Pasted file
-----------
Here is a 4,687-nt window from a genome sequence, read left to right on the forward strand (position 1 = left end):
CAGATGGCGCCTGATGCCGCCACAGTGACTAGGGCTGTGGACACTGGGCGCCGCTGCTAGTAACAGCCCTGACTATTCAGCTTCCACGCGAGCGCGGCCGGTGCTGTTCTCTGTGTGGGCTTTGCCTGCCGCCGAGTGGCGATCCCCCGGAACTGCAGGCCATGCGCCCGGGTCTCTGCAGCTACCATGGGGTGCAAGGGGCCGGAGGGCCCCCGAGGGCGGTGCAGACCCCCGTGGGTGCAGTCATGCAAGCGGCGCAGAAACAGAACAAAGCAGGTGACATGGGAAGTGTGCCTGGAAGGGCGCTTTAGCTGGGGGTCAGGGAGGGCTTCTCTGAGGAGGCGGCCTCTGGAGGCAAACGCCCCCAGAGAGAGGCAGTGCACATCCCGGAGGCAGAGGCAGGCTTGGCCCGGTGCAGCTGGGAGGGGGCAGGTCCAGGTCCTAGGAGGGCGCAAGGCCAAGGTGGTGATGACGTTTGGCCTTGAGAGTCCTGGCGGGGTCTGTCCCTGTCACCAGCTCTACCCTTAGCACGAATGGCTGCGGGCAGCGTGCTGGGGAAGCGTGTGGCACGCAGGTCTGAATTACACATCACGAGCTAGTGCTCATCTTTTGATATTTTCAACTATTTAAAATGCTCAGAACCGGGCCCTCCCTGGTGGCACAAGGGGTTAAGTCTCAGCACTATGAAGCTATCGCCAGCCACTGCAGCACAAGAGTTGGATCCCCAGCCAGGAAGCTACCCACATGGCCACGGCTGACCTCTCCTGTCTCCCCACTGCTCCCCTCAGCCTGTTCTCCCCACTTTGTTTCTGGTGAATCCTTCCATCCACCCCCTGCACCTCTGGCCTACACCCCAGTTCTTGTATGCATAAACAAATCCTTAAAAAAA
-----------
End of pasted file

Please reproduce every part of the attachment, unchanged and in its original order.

Here is a 4,687-nt window from a genome sequence, read left to right on the forward strand (position 1 = left end):
CAGATGGCGCCTGATGCCGCCACAGTGACTAGGGCTGTGGACACTGGGCGCCGCTGCTAGTAACAGCCCTGACTATTCAGCTTCCACGCGAGCGCGGCCGGTGCTGTTCTCTGTGTGGGCTTTGCCTGCCGCCGAGTGGCGATCCCCCGGAACTGCAGGCCATGCGCCCGGGTCTCTGCAGCTACCATGGGGTGCAAGGGGCCGGAGGGCCCCCGAGGGCGGTGCAGACCCCCGTGGGTGCAGTCATGCAAGCGGCGCAGAAACAGAACAAAGCAGGTGACATGGGAAGTGTGCCTGGAAGGGCGCTTTAGCTGGGGGTCAGGGAGGGCTTCTCTGAGGAGGCGGCCTCTGGAGGCAAACGCCCCCAGAGAGAGGCAGTGCACATCCCGGAGGCAGAGGCAGGCTTGGCCCGGTGCAGCTGGGAGGGGGCAGGTCCAGGTCCTAGGAGGGCGCAAGGCCAAGGTGGTGATGACGTTTGGCCTTGAGAGTCCTGGCGGGGTCTGTCCCTGTCACCAGCTCTACCCTTAGCACGAATGGCTGCGGGCAGCGTGCTGGGGAAGCGTGTGGCACGCAGGTCTGAATTACACATCACGAGCTAGTGCTCATCTTTTGATATTTTCAACTATTTAAAATGCTCAGAACCGGGCCCTCCCTGGTGGCACAAGGGGTTAAGTCTCAGCACTATGAAGCTATCGCCAGCCACTGCAGCACAAGAGTTGGATCCCCAGCCAGGAAGCTACCCACATGGCCACGGCTGACCTCTCCTGTCTCCCCACTGCTCCCCTCAGCCTGTTCTCCCCACTTTGTTTCTGGTGAATCCTTCCATCCACCCCCTGCACCTCTGGCCTACACCCCAGTTCTTGTATGCATAAACAAATCCTTAAAAAAA